First choose your potato
The method and length of cooking potatoes affects both griddle cake dough and other uses for potatoes. The aim is to find the best cooking method for different variations of dry matter and starch content, for example. Besides being an important food product in itself, the potato is the most important ingredient in griddle cakes, many snack foods and chips. The large variations in the constituents of potatoes can be a challenge for the producers. A recently developed measuring method allows better control of the important quality parameters.
Besides being an important food product in itself, the potato is the most important ingredient in griddle cakes, many snack foods and chips. The large variations in the constituents of potatoes can be a challenge for the producers. A recently developed measuring method allows better control of the important quality parameters.
"It is now quicker and easier to measure dry matter content, for example, which provides us with new opportunities for understanding how different content levels affect quality," explains Nils Kristian Afseth, a research scientist at the Nofima food research institute. He has been working with Ph.D. student Trygve Helgerud on developing the new method, which is based on near-infrared spectroscopy.
No two potatoes are alike
The constituents of a potato and its suitability for industrial processing depend on many different circumstances, such as potential diseases, time of year, growth, weather and storage.
"The potato is something of a biochemical factory. For this reason there are enormous variations in the nutritional content of potatoes between harvests, within the same harvest and even between the tubers on a single plant," says Afseth.
Even if in an ideal world we could be able to control cultivation and storage conditions right down to the individual tuber, there would always be natural biological variation.
The potato industry needs correct information about dry matter content
Dry matter content says a great deal about potato quality. The higher the dry matter content, the less water and the higher the price per kilo for the potato producers. The commonest method used by the industry to determine dry matter content is called underwater weight. This is found by weighing a sample in air and then weighing it immersed in water.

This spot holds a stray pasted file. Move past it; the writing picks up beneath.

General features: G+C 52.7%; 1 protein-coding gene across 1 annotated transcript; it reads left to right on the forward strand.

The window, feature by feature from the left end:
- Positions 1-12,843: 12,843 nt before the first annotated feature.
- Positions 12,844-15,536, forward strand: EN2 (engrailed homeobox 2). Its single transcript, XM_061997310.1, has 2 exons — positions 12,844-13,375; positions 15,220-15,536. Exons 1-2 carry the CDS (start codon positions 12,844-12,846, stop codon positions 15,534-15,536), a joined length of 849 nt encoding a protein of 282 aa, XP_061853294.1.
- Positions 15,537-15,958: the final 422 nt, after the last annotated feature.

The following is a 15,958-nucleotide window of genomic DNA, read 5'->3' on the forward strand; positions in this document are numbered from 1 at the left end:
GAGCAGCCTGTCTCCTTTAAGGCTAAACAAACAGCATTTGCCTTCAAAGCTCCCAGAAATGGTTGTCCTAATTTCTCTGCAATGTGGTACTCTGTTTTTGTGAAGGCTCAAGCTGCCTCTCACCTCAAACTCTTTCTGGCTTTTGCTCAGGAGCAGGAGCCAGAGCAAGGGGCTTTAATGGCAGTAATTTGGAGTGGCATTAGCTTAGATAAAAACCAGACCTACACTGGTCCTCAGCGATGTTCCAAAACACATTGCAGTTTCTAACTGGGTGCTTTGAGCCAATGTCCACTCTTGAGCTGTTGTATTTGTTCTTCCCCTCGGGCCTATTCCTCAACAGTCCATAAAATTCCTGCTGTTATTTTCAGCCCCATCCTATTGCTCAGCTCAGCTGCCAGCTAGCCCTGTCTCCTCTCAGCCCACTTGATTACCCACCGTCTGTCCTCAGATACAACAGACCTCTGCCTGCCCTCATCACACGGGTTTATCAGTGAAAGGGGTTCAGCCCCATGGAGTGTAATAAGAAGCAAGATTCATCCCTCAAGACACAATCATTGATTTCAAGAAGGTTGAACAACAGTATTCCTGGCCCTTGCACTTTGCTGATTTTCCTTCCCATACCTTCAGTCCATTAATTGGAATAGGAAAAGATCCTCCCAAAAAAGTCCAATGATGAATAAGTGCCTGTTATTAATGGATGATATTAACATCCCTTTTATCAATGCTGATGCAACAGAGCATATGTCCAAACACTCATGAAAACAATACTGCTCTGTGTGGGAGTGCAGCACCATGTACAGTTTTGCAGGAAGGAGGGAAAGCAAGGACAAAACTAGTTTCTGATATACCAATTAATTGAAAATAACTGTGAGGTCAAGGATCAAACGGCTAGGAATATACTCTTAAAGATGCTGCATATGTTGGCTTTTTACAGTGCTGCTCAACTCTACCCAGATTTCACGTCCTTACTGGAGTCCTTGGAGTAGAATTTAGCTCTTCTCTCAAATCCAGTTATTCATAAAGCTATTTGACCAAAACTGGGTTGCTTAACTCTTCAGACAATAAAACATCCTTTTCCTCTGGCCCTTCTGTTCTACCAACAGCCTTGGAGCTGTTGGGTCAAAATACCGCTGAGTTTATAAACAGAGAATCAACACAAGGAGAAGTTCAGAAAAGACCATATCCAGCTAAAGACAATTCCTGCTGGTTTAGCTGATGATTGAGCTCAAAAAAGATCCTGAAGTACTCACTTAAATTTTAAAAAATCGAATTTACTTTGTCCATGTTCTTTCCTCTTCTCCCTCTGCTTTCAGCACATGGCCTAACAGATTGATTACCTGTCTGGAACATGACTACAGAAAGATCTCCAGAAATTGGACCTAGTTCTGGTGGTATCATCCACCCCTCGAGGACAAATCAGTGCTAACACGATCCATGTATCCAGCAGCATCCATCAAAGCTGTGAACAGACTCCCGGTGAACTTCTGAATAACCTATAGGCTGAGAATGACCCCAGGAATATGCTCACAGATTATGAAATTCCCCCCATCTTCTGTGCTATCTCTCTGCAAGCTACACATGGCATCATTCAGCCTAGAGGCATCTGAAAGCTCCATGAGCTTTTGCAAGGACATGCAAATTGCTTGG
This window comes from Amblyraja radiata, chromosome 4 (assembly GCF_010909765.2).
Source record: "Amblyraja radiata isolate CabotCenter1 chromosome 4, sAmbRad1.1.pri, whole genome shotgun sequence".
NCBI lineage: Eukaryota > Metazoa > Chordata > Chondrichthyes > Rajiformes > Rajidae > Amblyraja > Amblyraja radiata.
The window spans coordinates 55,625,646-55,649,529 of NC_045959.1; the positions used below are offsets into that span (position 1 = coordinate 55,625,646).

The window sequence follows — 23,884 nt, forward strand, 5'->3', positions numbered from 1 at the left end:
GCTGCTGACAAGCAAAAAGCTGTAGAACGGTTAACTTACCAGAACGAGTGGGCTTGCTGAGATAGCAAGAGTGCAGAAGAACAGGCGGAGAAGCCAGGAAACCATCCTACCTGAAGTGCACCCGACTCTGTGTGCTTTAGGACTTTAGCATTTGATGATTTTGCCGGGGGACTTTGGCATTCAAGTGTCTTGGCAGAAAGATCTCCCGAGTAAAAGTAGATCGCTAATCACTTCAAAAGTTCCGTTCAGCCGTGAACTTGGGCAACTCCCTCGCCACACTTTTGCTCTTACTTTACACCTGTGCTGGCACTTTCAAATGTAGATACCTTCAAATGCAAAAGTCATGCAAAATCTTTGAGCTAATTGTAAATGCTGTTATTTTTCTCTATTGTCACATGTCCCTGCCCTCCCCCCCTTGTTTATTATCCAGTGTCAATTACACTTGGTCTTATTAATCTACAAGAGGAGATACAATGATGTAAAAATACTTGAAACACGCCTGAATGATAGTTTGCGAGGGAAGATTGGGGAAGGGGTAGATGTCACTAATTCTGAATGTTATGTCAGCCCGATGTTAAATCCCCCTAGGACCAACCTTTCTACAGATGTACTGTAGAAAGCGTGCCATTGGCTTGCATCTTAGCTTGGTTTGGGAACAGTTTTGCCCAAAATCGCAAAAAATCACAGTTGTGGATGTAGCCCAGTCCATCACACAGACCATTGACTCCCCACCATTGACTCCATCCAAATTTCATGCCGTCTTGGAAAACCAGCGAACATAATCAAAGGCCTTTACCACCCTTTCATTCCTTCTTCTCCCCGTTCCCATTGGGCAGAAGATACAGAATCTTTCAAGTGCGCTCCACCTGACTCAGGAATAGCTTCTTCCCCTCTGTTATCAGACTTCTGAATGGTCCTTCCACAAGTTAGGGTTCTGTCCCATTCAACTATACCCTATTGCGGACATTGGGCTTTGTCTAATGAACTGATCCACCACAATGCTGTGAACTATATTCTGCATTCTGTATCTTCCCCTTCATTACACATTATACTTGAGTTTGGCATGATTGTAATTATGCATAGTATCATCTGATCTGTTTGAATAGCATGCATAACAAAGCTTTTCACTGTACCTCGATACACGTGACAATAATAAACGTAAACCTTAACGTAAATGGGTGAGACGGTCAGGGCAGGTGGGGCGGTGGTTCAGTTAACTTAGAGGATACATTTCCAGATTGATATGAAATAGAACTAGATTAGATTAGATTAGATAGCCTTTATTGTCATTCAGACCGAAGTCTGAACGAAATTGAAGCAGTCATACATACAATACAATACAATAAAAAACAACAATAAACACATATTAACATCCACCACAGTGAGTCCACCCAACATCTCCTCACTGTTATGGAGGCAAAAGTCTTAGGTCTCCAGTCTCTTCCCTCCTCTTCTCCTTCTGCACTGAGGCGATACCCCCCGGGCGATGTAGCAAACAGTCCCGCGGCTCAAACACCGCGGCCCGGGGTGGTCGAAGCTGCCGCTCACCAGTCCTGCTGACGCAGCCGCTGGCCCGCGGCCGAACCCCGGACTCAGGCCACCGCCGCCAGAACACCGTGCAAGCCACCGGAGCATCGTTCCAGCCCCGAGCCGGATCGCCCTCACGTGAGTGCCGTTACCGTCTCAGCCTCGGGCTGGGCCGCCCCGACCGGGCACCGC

"What is actually being calculated is the density of the tubers, and this is then used to estimate the dry matter content," says Helgerud.
There are several advantages to this method. It is cheap, user-friendly and relatively accurate for the sample that is taken. The problem is that it is impossible to characterise an entire batch and only small spot-checks of five kilograms are taken.
"We have been working on a method based on a technology called near-infrared spectroscopy to estimate the dry matter in raw, unpeeled potatoes on the processing line. The aim is to be able to measure the dry matter of every single potato on the line or when sorting beforehand. This means the producers could exclude extreme variation and sort the potatoes better. In this way, they could achieve a more uniform product quality," says Nils Kristian.
The properties of a griddle cake dough are determined by potato quality
At Buer Lompe og Lefsebakeri in Askim, they want to achieve the most stable potato quality possible and it is the most experienced bakers who have the job feeling what the dough needs; this is a craft that demands knowledge. Getting even better quality control has been a top priority for a long time.
"It is possible to correct a dough that has become too sticky, but it affects the flavour. So predictable quality and monitoring of quality are important to us. The tests we have carried out together with Nofima mean that we now have a better understanding of the processes, which means we can make the necessary adjustments earlier in the production process," says Bjørn Olav Drabløs, owner and general manager of Buer AS.
The properties of griddle cake dough are determined by many different factors. Variations in the potatoes become multiplied along the way and greatly affect the final quality. In order to understand what affects dough quality in different recipes and process conditions, we measure the material properties of the dough using rheology.
"Here we can compare doughs of different compositions with what the bakery defines as the optimum. This helps us to understand the key factors that give the optimum dough. As far as I am aware, this is the first time that any scientific research has been done on griddle cakes on behalf of the Research Council of Norway," says research scientist Simon Ballace of Nofima. He has the primary responsibility for building expertise in the new rheology system being used in the project.
Looking for answers to why some potatoes are more suitable than others
The method and length of cooking potatoes affects both griddle cake dough and other uses for potatoes. The aim is to find the best cooking method for different variations of dry matter and starch content, for example.
Investigating griddle cake dough is just one part of the potato quality research at Nofima. The researchers are also looking at things like how sugar and starch in potatoes affects other finished potato products. They have been looking at what is important in potatoes for crisps and chips, and now they are looking at the factors that give the best ready-cooked potato products. For crisps and chips, it is especially important to be able to control the glucose level, from the point of view of both acrylamide and colour.
"At the moment, there is no commercial system for measuring the dry matter content of intact potatoes on the line, but developments so far have been extremely promising and we are now working on also developing this technology further in other projects at Nofima," concludes Nils Kristian.